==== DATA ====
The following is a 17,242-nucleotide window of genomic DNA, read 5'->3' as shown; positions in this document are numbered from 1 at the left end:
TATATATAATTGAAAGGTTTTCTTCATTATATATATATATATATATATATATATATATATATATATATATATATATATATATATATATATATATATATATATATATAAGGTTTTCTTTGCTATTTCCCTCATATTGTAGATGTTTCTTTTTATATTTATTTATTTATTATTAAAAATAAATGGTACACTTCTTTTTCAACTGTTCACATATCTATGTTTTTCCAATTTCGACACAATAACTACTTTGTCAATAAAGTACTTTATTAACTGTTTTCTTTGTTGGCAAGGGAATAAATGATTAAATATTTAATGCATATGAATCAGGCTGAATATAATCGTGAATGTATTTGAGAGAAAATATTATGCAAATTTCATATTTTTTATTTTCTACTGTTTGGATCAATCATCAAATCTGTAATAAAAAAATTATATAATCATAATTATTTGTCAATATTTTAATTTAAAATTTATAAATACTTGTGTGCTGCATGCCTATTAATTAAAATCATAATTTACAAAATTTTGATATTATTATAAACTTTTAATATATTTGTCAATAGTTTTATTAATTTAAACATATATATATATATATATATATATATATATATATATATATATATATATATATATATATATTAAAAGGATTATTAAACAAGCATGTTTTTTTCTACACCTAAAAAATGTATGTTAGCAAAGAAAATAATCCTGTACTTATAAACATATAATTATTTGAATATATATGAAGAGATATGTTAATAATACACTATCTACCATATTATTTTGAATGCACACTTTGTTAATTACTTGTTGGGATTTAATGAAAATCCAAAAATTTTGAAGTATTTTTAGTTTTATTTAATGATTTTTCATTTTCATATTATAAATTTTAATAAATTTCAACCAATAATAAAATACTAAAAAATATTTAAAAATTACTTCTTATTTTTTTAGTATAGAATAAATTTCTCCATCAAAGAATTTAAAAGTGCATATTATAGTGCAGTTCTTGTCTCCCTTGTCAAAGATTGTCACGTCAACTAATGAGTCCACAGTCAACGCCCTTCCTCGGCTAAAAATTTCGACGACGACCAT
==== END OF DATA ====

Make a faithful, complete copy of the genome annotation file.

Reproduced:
The following is a 17,242-nucleotide window of genomic DNA, read 5'->3' as shown; positions in this document are numbered from 1 at the left end:
TATATATAATTGAAAGGTTTTCTTCATTATATATATATATATATATATATATATATATATATATATATATATATATATATATATATATATATATATATATATATATAAGGTTTTCTTTGCTATTTCCCTCATATTGTAGATGTTTCTTTTTATATTTATTTATTTATTATTAAAAATAAATGGTACACTTCTTTTTCAACTGTTCACATATCTATGTTTTTCCAATTTCGACACAATAACTACTTTGTCAATAAAGTACTTTATTAACTGTTTTCTTTGTTGGCAAGGGAATAAATGATTAAATATTTAATGCATATGAATCAGGCTGAATATAATCGTGAATGTATTTGAGAGAAAATATTATGCAAATTTCATATTTTTTATTTTCTACTGTTTGGATCAATCATCAAATCTGTAATAAAAAAATTATATAATCATAATTATTTGTCAATATTTTAATTTAAAATTTATAAATACTTGTGTGCTGCATGCCTATTAATTAAAATCATAATTTACAAAATTTTGATATTATTATAAACTTTTAATATATTTGTCAATAGTTTTATTAATTTAAACATATATATATATATATATATATATATATATATATATATATATATATATATATATATATATTAAAAGGATTATTAAACAAGCATGTTTTTTTCTACACCTAAAAAATGTATGTTAGCAAAGAAAATAATCCTGTACTTATAAACATATAATTATTTGAATATATATGAAGAGATATGTTAATAATACACTATCTACCATATTATTTTGAATGCACACTTTGTTAATTACTTGTTGGGATTTAATGAAAATCCAAAAATTTTGAAGTATTTTTAGTTTTATTTAATGATTTTTCATTTTCATATTATAAATTTTAATAAATTTCAACCAATAATAAAATACTAAAAAATATTTAAAAATTACTTCTTATTTTTTTAGTATAGAATAAATTTCTCCATCAAAGAATTTAAAAGTGCATATTATAGTGCAGTTCTTGTCTCCCTTGTCAAAGATTGTCACGTCAACTAATGAGTCCACAGTCAACGCCCTTCCTCGGCTAAAAATTTCGACGACGACCAT